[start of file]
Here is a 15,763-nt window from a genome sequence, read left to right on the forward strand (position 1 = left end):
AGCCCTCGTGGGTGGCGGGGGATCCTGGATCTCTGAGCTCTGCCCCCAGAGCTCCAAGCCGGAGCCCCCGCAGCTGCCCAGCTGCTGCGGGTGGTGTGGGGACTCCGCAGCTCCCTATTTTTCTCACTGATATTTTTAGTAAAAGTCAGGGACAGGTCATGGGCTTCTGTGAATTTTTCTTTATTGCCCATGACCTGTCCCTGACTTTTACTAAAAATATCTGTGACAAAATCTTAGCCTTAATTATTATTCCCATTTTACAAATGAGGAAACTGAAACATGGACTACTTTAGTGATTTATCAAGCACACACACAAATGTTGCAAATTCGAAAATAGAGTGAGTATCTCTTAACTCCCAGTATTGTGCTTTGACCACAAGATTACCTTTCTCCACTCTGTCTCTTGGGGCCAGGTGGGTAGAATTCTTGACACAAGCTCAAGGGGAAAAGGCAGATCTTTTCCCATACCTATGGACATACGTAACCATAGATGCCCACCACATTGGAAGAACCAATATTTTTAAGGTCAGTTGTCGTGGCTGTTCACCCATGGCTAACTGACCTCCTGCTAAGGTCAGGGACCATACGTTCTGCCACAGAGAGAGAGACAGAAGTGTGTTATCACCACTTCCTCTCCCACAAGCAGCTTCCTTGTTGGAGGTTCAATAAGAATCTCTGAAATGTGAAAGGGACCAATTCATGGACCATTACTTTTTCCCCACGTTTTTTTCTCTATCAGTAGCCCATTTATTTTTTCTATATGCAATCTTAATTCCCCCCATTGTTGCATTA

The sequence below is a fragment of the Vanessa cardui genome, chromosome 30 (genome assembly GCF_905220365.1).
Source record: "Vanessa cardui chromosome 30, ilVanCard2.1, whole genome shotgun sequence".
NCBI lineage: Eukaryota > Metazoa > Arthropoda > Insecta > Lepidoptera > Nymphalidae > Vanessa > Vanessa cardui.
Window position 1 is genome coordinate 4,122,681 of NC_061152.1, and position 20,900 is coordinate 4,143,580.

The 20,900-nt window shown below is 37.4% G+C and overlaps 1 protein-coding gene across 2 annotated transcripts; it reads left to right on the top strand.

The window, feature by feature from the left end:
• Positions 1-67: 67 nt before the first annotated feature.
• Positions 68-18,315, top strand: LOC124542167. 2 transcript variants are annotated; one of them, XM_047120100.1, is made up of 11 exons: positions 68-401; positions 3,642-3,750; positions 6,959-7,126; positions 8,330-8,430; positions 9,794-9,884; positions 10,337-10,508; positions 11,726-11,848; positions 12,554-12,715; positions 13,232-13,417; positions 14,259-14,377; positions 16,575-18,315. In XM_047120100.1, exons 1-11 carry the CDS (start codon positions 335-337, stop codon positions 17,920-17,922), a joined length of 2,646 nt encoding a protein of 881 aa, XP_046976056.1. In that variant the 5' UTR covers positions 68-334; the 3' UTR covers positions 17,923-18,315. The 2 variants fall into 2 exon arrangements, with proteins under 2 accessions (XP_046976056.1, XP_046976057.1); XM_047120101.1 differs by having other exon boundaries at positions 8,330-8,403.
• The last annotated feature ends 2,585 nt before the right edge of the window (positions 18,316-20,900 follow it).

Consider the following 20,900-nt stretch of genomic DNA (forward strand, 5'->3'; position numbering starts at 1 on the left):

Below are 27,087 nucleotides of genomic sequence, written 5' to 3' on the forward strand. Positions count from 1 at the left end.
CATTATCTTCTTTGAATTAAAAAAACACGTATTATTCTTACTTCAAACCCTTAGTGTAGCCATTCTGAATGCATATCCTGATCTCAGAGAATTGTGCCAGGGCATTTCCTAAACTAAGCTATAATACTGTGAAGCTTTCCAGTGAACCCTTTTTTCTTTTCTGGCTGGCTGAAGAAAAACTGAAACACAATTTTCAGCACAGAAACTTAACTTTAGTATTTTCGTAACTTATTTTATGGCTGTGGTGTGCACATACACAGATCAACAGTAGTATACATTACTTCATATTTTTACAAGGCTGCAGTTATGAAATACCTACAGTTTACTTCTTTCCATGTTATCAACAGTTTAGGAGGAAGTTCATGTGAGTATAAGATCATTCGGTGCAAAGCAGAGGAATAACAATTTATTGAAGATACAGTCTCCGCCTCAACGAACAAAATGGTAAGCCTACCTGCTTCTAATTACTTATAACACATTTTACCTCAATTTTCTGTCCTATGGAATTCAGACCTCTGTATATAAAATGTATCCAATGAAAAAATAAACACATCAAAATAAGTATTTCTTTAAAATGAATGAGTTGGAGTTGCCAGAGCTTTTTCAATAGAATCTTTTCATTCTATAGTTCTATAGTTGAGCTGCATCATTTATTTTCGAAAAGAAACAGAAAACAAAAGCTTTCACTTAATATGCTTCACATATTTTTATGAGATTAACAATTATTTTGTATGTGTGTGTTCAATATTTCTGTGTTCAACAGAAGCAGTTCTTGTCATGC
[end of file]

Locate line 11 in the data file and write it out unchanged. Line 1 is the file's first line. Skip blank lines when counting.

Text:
• The last annotated feature ends 2,585 nt before the right edge of the window (positions 18,316-20,900 follow it).